ALC203 Assessment 2:

Video Presentation:


(Topic #9: Does the nature of digital innovation place cultural heritage institutions at risk of becoming redundant?)

1.Briefly outline the content of your video and the strategy(s) you adopted in creating it 

The video that I produced consists of a narration underscored by a mixture of imagery: both still photos animated to zoom with effect and video. In order to maintain focus on the ideas that I posited in my rough plans, I decided to not appear in person on video. This also allowed me to create a more engaging series of aesthetics than allowed images to fade in and out of back ground television static.

Whilst collating my research I drew up a mind map of ideas for the narrative divided by central horizontal line. This allowed me to separate ideas on a continuum of for an against the proposition for pertaining to the assignment topic. Based on this series of ideas I extended my research into the realms of news media finding relevant stories to join my ideas together. By extension, I then started working through finding creative commons images that worked to visually represent the ideas that I had collated, determining which ones were best presented in a manner that communicated my ideas.

Following on from this process I culled my ideas down into a rough script narrative that I began to flesh out. Estimating that I had around 800 – 900 words to communicate my idea in the seven-minute time frame without rushing the content delivery I workshopped the script by timing myself with a stop watch. I made adjustments as needed before recording the take.  Before I began visual assembly of the edit in Adobe Premiere CC 2017, I edited the audio of my narration in Reaper – a Digital Audio Workstation program to eliminate any stutters, coughs and minimise background noise.  I then added music of my own composition and the video began to take shape.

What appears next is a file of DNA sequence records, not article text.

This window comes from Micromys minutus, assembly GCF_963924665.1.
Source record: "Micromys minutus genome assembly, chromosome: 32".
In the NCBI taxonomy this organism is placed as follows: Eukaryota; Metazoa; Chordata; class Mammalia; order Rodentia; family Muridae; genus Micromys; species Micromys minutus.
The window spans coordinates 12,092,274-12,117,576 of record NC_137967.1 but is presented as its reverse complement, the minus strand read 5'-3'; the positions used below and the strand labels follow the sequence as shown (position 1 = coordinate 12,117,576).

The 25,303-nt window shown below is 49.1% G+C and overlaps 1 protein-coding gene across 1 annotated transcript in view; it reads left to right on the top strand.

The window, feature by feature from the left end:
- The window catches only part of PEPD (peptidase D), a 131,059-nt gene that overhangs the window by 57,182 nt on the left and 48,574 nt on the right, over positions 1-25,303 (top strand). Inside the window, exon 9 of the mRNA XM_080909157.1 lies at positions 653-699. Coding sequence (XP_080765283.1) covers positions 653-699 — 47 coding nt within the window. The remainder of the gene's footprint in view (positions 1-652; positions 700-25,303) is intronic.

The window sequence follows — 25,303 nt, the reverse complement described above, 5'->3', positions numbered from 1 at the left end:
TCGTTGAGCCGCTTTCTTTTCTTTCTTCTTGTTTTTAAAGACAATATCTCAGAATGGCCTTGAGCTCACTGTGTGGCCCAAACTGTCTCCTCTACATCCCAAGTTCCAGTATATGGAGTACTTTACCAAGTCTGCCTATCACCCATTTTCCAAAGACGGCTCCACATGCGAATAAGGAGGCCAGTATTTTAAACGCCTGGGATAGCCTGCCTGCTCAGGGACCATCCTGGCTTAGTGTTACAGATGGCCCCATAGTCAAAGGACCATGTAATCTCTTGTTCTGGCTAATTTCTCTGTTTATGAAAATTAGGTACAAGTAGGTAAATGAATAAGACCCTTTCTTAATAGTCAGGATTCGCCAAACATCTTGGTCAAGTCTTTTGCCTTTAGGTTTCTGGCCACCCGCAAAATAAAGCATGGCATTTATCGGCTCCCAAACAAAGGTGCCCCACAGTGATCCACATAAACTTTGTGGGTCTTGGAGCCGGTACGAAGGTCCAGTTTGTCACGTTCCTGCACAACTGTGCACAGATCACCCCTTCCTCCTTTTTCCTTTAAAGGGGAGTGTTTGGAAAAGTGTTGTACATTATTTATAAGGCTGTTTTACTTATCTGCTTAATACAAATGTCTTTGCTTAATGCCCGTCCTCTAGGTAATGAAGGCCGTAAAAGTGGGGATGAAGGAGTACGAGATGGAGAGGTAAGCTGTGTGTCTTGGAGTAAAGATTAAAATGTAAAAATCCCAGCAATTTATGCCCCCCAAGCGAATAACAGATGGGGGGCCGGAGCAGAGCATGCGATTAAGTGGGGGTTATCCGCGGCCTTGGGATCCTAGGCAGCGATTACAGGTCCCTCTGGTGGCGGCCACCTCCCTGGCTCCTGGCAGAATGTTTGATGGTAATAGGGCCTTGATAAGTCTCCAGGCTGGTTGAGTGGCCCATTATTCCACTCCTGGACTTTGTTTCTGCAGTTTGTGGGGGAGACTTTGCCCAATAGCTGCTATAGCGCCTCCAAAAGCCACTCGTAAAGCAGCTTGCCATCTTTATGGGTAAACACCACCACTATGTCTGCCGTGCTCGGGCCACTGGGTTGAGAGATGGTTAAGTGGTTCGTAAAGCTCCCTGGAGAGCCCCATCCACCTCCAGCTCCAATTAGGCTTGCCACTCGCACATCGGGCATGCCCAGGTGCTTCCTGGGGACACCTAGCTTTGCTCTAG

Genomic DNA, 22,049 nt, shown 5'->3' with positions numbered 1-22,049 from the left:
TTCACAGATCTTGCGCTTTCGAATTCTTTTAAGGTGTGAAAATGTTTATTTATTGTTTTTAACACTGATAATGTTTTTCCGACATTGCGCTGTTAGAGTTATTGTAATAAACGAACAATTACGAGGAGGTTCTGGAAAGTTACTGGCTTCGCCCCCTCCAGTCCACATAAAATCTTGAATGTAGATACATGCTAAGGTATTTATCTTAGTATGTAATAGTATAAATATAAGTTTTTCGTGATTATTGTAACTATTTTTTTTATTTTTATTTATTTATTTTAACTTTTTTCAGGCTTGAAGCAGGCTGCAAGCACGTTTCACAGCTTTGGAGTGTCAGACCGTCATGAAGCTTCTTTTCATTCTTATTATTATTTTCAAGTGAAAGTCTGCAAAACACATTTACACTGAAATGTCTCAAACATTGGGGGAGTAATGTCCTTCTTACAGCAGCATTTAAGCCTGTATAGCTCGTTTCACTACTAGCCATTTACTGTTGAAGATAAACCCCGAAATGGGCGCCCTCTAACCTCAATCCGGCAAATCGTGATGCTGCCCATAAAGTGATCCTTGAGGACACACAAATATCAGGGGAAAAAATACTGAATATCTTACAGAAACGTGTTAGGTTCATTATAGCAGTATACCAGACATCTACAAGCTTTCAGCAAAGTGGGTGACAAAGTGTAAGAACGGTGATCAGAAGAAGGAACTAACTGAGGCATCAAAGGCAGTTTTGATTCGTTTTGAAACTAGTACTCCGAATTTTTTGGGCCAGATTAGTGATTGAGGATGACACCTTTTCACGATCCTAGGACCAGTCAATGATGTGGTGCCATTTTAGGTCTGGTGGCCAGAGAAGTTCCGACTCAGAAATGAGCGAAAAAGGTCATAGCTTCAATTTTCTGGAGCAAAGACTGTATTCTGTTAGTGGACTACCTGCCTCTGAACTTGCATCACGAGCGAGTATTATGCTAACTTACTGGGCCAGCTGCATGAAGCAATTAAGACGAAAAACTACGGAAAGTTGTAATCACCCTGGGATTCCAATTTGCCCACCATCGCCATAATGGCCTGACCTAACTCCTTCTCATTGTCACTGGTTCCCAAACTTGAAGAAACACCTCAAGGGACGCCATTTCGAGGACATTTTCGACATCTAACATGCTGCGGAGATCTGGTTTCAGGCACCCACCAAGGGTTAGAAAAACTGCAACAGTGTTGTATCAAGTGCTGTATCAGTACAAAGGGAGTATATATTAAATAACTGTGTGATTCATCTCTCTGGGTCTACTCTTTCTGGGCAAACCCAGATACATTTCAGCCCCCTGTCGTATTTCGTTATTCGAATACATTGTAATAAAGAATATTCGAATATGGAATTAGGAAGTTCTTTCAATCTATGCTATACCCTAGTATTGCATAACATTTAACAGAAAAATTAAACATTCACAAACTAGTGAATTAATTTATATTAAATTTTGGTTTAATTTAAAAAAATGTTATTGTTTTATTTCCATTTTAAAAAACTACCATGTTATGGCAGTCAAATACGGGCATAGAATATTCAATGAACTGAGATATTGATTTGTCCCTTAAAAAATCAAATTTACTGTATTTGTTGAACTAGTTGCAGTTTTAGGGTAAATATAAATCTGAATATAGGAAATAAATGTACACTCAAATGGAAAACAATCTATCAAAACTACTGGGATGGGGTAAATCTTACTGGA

1. Explain your creation of your own content and/or your use of Creative Commons source material within your video

In assembling this video, I extrapolated upon my research and readings guided by the unit materials: laterally finding current and relevant stories to the topic that supported my arguments. Some topics veered too far into areas that pulled attention away from the narrative flow that I had established in my rough script. Another reason these topics on conversation failed work because of lack of access to Creative Commons material, which was a constant frustration. One topic that I explored broached ideas around online preservation of arcade games which only exist today because of illicit software piracy: their very existence today is thanks to acts of an ethically dubious nature (decades ago). In addition, the pirate had rebranded the title screen of the game rom software with his hacking name – this screen would have been linked into my other ideas – specifically my points about manipulation and doctoring of digital historical relics towards the end of the narration.

3.Explain what strategies you used to draw on your scholarly sources to inform your video